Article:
ST. PETERSBURG, Fla. — Q: How many low-income Oklahomans will remain in a health-care "coverage crater," ineligible for Medicaid and unable to buy subsidized coverage on the new online marketplace?
A: A new report released Wednesday by the Henry J. Kaiser Family Foundation estimates that 144,480 low-income non-elderly adults in Oklahoma will be stuck in a "coverage crater," ineligible for Medicaid and unable to buy subsidized insurance on the new health-care marketplace.
That represents 90 percent of non-elderly adults in the state whose income is at or below 100 percent of the federal poverty level. Oklahoma's percentage, tied with Florida, is the second highest among the 26 states that are not moving to expand Medicaid under the Affordable Care Act, according to the foundation. The share for Texas, Idaho and North Carolina is 91 percent.
The coverage crater exists because Oklahoma Gov. Mary Fallin decided not to accept federal funds to expand the Medicaid program for the poor under the health-care law, saying it would be too costly. Under the law, in states without Medicaid expansion, most adults making at or below 100 percent of the poverty level -- $11,490 for an individual and $23,550 for a family of four -- earn too much to qualify for Medicaid but not enough to receive tax-credit subsidies to help pay premiums for private insurance on the new health-care marketplaces.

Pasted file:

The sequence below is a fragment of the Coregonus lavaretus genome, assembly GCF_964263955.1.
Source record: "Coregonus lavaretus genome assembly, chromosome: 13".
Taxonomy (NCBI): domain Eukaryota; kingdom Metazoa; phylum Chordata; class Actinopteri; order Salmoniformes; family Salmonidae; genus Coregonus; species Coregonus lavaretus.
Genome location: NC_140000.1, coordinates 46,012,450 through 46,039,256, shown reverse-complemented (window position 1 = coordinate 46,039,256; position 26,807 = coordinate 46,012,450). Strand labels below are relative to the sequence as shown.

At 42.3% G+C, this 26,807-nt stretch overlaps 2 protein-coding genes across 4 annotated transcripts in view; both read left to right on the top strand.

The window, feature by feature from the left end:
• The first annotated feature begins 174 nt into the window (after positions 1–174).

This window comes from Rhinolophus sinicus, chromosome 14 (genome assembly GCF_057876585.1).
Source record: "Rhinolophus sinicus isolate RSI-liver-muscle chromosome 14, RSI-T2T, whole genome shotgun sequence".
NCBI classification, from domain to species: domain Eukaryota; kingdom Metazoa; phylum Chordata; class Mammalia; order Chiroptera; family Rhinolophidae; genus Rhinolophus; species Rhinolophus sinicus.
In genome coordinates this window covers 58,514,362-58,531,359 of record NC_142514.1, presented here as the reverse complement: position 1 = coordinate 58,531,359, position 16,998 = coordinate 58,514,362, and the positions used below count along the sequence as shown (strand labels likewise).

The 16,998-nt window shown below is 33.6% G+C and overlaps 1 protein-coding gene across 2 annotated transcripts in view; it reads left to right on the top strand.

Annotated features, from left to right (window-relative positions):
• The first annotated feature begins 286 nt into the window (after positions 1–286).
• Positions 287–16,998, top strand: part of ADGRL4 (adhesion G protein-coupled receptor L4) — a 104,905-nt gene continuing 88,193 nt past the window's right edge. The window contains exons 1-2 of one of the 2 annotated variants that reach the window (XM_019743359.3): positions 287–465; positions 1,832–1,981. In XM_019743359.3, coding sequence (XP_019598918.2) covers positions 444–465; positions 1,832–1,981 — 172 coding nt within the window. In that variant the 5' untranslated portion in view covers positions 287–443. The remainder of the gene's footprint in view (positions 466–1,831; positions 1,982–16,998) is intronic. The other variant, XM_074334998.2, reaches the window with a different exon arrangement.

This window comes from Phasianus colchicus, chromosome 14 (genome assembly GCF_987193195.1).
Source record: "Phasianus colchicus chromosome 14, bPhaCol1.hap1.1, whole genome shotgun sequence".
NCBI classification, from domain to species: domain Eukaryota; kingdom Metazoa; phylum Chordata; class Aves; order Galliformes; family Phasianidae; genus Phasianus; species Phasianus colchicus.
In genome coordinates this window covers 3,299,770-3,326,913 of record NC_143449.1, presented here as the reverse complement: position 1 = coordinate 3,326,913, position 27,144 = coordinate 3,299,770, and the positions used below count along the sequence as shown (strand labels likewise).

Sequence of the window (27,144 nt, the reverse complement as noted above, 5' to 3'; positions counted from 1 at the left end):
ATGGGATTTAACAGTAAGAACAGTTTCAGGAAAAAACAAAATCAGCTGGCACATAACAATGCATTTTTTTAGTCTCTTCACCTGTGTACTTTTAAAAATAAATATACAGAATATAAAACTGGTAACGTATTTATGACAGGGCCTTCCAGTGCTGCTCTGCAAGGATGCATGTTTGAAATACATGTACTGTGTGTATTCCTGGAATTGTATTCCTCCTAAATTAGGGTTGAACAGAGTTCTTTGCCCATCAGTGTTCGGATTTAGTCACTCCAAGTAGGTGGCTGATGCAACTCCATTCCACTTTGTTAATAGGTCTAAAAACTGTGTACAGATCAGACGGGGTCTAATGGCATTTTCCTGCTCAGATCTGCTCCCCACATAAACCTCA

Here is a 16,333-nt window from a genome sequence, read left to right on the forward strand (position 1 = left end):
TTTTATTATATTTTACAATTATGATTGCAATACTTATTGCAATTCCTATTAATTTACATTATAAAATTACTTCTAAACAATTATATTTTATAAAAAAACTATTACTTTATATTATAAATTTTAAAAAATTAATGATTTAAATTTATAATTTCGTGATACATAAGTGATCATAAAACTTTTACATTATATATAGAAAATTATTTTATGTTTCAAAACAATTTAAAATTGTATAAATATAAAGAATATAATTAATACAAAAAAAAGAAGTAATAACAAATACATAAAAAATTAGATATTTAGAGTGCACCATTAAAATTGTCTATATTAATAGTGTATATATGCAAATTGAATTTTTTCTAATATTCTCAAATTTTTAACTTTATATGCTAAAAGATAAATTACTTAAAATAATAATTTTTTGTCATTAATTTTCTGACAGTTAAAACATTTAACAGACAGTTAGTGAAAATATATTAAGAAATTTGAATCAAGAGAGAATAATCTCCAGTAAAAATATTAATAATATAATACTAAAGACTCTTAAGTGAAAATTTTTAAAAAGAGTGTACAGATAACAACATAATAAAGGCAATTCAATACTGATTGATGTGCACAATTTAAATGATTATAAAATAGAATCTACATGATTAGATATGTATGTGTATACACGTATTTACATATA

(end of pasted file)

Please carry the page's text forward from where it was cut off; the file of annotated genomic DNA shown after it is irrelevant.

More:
Oklahoma's federally run marketplace officially went online Oct. 1, but heavy traffic and technical problems have prevented many people from signing on to shop for coverage.
Previous estimates of Oklahoma adults under age 65 in the crater have ranged from about 130,000, cited by state health officials, to 170,000, provided by the Robert Wood Johnson Foundation. Oklahoma Watch reported earlier this year that a relatively high percentage of the state's adults in the crater are parents.
The Henry Kaiser Foundation found that Oklahoma's crater population represents 65 percent of uninsured, non-elderly adults whom "Obamacare" was originally intended to cover under expanded Medicaid. That is the highest share among states not expanding the program. The mandated full expansion was nullified when the U.S. Supreme Court ruled in 2012 that the federal government could not force states to expand the program.
The foundation estimated that 5.2 million non-elderly adults in the nation fall into the coverage crater.
"Most of these people have very limited coverage options and are likely to remain uninsured," the foundation's report said.